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  • Writer's pictureAndrew Gordon

Ways To Prioritize What Matters: Exaggerate Scenarios

When I asked Bill, my old coworker and a new startup founder, where he wanted to be in five years, he said he wanted one million active users and $5 million in revenue with positive cash flow. As we reviewed his plan to get there, it became clear that these two goals weren’t necessarily connected. The number of active users was related to revenue, but not necessarily to profitability. As a Software-as-a-Service (SaaS) business, growth would likely hurt his short term profitability. Since SaaS businesses incur most of the cost of acquiring and setting up customers upfront and recoup them over time through smaller subscription fees, Bill’s goal’s weren’t lining up.

One helpful exercise to ensure that you’re effectively prioritizing the right goals is to analyze different outcomes. For Bill, would he be more successful with 2 million active users and $2.5M in revenue or with 500k active users and $10M in revenue? The answer helps a founder understand if they should prioritize user growth or revenue growth. Would he rather earn $1M in profit while growing to $5 million in revenue or incur $1M in losses while growing the business to $10 million in revenue? In other words, does he value profitability or growth?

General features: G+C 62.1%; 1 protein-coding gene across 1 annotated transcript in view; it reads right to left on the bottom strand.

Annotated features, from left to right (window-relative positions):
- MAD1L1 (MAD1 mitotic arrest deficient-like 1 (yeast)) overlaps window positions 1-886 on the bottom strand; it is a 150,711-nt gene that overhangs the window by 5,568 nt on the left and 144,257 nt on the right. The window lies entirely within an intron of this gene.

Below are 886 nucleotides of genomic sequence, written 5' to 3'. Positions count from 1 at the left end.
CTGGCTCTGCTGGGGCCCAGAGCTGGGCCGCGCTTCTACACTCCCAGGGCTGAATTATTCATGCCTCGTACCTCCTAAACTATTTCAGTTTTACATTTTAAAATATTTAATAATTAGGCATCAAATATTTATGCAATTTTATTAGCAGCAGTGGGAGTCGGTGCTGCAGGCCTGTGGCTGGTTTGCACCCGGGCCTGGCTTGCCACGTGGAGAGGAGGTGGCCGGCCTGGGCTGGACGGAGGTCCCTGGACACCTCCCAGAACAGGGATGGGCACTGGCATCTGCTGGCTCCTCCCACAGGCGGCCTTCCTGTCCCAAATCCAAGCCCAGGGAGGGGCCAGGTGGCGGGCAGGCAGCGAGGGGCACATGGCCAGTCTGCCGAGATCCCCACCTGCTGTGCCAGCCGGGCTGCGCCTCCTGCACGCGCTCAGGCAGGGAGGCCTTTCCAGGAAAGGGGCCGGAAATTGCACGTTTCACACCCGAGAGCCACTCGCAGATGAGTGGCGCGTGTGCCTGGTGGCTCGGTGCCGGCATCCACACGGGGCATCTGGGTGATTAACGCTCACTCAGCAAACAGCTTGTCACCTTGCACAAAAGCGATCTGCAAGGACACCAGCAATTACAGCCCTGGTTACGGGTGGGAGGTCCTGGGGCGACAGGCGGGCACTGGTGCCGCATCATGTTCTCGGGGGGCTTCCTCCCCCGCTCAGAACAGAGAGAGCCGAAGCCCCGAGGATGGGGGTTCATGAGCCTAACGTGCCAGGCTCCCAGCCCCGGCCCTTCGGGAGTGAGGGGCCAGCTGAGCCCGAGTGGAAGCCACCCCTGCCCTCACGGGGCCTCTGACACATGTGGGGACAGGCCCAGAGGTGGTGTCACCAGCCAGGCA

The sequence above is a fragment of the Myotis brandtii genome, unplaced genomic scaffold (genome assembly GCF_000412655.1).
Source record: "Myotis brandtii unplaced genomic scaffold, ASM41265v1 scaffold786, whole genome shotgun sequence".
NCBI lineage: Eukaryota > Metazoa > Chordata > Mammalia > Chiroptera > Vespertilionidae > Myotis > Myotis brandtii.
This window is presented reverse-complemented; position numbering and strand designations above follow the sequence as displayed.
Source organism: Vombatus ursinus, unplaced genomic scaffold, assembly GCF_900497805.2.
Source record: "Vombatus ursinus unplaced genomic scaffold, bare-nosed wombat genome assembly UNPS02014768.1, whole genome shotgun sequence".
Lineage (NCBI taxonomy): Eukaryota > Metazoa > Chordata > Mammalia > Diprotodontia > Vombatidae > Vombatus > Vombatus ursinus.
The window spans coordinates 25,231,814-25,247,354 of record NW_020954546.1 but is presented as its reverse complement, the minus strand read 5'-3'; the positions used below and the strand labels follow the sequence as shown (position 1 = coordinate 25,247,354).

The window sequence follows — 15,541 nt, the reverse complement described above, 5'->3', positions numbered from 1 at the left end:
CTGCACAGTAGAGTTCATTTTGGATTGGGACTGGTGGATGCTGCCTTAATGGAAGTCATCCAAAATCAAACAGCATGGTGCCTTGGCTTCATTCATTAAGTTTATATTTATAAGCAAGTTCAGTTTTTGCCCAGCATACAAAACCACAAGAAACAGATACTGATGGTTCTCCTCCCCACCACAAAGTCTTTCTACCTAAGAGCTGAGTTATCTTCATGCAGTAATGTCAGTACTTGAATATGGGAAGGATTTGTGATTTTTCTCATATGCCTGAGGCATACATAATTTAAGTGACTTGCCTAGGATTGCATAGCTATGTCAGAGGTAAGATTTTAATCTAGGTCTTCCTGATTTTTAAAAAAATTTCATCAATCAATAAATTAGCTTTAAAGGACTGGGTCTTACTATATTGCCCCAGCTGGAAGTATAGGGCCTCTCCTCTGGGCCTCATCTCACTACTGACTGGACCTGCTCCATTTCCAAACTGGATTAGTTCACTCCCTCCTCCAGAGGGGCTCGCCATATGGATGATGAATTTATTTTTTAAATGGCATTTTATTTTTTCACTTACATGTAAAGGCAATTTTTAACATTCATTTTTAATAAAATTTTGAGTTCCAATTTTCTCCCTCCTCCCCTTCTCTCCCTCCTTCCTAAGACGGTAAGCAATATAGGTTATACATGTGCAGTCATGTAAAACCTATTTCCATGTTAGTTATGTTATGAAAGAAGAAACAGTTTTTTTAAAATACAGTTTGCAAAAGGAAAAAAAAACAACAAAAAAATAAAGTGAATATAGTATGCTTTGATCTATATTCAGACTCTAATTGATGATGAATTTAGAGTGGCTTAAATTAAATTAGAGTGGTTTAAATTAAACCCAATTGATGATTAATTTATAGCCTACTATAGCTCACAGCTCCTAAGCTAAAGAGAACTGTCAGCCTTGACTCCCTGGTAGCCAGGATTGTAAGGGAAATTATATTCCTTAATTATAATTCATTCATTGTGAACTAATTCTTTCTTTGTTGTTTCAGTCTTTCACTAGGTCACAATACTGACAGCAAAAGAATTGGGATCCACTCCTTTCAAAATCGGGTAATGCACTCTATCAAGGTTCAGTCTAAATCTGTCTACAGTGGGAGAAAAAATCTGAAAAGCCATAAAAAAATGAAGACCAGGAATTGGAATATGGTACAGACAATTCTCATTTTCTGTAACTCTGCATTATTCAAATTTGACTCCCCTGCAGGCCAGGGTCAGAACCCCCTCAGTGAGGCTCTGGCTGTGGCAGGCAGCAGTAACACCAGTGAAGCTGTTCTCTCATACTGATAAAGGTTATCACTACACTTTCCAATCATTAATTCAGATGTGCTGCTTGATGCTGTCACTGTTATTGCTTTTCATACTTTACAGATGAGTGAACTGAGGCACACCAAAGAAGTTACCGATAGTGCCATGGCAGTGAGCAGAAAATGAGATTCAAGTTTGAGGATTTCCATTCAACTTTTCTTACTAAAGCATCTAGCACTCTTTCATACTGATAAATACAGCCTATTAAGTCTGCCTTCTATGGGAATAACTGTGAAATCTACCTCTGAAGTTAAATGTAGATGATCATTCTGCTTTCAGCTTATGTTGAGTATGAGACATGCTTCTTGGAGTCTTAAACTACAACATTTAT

These exaggerated scenarios make it really easy to understand your priorities, and they often uncover some hidden truths. In Bill’s case, profitable revenue was his top priority, and it would actually be better if he could get there with less users. Bill’s business plan to grow a profitable company proved to be much different than one that hoped to have 1 million users.

After working through this exercise, Bill could rest easy knowing that the goals he was working towards were the right ones. Now, instead of wasting effort trying to achieve a long list of goals, Bill could focus on what mattered most.

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